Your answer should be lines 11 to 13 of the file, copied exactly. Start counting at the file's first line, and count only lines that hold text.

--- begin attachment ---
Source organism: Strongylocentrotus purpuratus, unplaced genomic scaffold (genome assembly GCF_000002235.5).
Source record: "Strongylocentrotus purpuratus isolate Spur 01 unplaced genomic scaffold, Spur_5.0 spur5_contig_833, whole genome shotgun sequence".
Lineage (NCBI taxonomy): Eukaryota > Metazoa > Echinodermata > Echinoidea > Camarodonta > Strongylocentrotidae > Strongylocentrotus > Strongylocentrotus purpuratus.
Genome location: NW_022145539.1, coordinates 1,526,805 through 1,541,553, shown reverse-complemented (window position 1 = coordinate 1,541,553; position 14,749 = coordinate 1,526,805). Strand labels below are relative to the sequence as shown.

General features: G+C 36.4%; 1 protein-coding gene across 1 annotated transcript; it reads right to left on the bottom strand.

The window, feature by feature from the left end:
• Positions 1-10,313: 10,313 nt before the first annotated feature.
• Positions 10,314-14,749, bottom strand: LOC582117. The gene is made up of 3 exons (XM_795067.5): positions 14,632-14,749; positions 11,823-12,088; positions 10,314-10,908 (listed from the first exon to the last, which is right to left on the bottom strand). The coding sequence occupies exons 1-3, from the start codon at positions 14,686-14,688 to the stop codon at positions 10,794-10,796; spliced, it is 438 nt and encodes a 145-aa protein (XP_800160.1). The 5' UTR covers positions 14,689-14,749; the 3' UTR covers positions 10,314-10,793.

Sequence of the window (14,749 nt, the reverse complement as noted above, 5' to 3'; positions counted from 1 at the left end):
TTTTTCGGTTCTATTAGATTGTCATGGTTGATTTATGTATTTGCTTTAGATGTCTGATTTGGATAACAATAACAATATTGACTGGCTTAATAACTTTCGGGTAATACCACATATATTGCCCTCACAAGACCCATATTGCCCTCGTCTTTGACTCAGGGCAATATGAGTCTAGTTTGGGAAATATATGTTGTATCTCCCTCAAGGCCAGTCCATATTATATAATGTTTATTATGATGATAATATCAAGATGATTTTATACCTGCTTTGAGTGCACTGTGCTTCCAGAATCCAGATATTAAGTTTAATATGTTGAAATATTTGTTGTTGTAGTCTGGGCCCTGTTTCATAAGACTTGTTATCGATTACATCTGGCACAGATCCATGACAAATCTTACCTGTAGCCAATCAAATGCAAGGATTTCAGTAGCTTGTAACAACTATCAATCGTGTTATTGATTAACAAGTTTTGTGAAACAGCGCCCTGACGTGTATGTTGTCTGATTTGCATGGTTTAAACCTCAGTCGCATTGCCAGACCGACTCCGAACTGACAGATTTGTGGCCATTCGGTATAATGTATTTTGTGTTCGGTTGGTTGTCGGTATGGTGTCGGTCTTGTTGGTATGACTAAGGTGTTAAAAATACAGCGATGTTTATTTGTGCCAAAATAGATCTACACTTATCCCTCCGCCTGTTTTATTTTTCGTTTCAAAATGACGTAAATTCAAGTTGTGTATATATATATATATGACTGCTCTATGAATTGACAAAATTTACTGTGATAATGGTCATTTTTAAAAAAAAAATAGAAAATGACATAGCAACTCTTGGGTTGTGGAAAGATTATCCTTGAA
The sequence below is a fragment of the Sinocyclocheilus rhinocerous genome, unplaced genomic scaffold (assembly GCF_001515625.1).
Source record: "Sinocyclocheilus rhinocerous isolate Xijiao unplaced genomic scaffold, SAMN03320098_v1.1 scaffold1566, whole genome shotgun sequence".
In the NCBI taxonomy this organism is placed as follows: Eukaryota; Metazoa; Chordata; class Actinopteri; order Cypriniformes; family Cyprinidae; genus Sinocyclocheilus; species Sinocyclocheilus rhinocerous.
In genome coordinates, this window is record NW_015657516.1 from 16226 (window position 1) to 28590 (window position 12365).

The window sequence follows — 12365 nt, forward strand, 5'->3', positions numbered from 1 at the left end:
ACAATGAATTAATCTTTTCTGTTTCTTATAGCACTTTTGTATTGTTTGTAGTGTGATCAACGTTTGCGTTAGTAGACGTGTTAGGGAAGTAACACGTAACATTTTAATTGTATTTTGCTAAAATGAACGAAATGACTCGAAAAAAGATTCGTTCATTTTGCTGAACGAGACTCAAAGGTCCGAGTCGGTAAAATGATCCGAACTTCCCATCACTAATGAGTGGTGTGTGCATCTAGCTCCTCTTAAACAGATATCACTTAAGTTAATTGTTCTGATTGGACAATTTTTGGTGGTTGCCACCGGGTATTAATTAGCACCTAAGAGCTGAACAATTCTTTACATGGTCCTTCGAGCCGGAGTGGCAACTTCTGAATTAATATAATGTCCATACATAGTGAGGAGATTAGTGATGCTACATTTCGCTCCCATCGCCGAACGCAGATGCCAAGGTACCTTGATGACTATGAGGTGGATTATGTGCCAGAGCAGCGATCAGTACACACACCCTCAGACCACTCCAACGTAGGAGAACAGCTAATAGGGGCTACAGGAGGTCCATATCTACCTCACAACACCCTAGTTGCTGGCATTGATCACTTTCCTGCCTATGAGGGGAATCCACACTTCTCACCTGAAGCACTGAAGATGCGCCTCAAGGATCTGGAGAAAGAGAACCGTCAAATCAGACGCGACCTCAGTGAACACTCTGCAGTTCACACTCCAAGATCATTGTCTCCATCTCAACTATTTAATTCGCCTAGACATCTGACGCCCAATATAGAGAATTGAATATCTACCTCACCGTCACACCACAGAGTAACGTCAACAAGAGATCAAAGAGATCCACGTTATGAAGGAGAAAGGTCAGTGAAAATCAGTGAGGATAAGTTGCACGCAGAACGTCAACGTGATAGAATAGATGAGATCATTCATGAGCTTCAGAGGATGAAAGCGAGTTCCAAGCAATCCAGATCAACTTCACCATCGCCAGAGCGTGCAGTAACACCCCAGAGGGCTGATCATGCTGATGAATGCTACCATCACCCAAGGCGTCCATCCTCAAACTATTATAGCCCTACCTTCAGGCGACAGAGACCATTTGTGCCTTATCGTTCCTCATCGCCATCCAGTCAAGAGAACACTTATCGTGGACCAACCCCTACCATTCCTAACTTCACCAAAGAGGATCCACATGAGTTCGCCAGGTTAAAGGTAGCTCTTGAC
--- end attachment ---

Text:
The sequence below is a fragment of the Sinocyclocheilus rhinocerous genome, unplaced genomic scaffold (assembly GCF_001515625.1).
Source record: "Sinocyclocheilus rhinocerous isolate Xijiao unplaced genomic scaffold, SAMN03320098_v1.1 scaffold1566, whole genome shotgun sequence".
In the NCBI taxonomy this organism is placed as follows: Eukaryota; Metazoa; Chordata; class Actinopteri; order Cypriniformes; family Cyprinidae; genus Sinocyclocheilus; species Sinocyclocheilus rhinocerous.